Intellectual Power: How it is Measured, and its Effect on Learning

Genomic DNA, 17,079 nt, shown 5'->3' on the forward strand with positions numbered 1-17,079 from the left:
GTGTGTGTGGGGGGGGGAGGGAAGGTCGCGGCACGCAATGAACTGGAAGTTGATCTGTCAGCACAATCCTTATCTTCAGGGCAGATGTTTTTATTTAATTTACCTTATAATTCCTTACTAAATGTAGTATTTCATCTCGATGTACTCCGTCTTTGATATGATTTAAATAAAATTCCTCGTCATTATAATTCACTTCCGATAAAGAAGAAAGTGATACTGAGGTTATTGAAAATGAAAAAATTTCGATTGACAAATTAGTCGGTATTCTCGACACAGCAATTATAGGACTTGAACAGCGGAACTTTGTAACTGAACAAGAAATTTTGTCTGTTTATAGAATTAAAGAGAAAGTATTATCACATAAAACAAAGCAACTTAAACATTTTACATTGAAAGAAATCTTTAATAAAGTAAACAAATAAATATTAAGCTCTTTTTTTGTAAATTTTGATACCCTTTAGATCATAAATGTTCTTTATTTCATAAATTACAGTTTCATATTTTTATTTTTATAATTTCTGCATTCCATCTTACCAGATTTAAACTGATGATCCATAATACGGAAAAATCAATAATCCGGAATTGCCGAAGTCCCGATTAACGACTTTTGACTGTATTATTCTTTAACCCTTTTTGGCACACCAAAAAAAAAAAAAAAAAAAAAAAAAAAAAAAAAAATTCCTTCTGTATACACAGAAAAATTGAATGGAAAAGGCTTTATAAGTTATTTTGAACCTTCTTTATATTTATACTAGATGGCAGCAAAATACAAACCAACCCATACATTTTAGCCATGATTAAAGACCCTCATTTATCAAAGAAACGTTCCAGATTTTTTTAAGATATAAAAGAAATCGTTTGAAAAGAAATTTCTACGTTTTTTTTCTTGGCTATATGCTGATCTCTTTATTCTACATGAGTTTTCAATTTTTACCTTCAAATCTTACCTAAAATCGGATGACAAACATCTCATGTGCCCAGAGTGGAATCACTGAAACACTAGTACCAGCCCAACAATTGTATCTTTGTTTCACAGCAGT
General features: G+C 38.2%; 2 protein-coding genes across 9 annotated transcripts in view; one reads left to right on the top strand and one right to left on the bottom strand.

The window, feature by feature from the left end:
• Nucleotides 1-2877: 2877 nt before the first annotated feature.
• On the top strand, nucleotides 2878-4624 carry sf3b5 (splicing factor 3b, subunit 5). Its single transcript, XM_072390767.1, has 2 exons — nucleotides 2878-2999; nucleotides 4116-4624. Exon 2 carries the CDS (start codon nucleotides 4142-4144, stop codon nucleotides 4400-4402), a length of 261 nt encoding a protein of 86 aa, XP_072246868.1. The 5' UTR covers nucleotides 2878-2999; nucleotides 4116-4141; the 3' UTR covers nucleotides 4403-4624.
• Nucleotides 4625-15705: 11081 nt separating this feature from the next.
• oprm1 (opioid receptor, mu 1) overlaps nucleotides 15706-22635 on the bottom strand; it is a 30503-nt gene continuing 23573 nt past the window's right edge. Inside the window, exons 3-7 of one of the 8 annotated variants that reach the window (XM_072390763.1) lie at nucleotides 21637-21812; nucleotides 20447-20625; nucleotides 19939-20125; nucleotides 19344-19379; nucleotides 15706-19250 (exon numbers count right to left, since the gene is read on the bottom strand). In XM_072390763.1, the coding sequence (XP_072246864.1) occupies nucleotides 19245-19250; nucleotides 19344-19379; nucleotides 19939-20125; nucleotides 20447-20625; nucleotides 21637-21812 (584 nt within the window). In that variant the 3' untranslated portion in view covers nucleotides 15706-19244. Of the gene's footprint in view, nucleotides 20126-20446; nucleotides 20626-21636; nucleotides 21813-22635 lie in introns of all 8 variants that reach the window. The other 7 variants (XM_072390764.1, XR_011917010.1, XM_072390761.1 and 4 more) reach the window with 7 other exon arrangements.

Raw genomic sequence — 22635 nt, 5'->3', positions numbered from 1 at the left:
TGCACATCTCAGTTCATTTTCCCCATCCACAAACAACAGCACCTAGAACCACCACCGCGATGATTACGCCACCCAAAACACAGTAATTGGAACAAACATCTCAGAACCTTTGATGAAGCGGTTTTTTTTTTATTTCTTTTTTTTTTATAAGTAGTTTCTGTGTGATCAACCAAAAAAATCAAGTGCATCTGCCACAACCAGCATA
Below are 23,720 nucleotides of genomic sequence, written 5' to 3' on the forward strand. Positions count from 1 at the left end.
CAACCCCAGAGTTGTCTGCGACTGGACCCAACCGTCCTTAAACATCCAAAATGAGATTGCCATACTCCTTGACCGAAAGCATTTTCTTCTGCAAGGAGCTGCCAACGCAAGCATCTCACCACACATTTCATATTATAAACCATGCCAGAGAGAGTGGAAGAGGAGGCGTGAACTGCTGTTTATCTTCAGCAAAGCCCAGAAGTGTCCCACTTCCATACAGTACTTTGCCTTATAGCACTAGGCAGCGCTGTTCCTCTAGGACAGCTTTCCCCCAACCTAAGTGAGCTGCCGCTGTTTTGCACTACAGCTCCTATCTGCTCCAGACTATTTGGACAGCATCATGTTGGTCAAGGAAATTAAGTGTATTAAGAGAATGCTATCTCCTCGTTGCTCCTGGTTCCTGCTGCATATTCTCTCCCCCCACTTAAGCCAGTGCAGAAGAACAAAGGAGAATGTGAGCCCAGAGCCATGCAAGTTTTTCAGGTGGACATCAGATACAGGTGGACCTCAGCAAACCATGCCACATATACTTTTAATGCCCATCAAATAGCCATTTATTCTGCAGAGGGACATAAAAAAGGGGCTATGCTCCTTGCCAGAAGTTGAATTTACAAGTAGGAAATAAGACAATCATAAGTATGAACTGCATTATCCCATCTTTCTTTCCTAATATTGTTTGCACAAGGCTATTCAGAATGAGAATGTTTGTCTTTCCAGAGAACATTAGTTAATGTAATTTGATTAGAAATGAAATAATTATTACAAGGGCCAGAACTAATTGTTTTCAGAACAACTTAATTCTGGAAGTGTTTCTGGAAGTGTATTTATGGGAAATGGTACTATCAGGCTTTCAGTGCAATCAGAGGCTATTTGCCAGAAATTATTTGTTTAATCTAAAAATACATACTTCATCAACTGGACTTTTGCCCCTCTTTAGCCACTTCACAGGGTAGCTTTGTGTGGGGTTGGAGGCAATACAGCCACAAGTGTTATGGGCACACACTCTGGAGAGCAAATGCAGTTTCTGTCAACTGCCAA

Intellectual Power: How it is Measured, and its Effect on Learning Intellectual power, brainpower and mental capacity can all be defined as intelligence. According to The Developing Child, intelligence is a set of abilities defined in various ways by different psychologists but generally agreed to include the ability to reason abstractly, the ability to profit from experience, and the ability to adapt to varying environmental contexts (Bee & Boyd, 2012, p.167). Basically, intelligence is the ability to acquire and apply knowledge and skills. The first modern intelligence measuring tests where created over one hundred years ago. These tests where designed to incorporate the same tasks the children were performing in school; math, reading comprehension, vocabulary etc. The results of these tests identified children who may have had some problems or difficulties in school (Bee & Boyd, 2012, p.167). Since that period, the measuring of intelligence has drastically changed. The most widely accepted method of assessing intellectual power is a standardized test called the intelligent quotient, or IQ test. The IQ test is a performance test that ranks an individual’s intelligence based on a score generated from tests results. This score compares the individual to his or her peers. For children, the test scores are compared to his or her counterparts of the same chronological age group (Bee & Boyd, 2012, p.167). Another type of intelligence testing is achievement testing. These types of tests assess what a child has been taught and learned in school. It is based on specific material such as vocabulary or algebra. Just like the IQ test, it is also a test based on performance (Bee & Boyd, 2012, p.171). Intelligence testing has been amongst the most controversial topics in psychology and other professional arenas such as education as well as amongst the general public...
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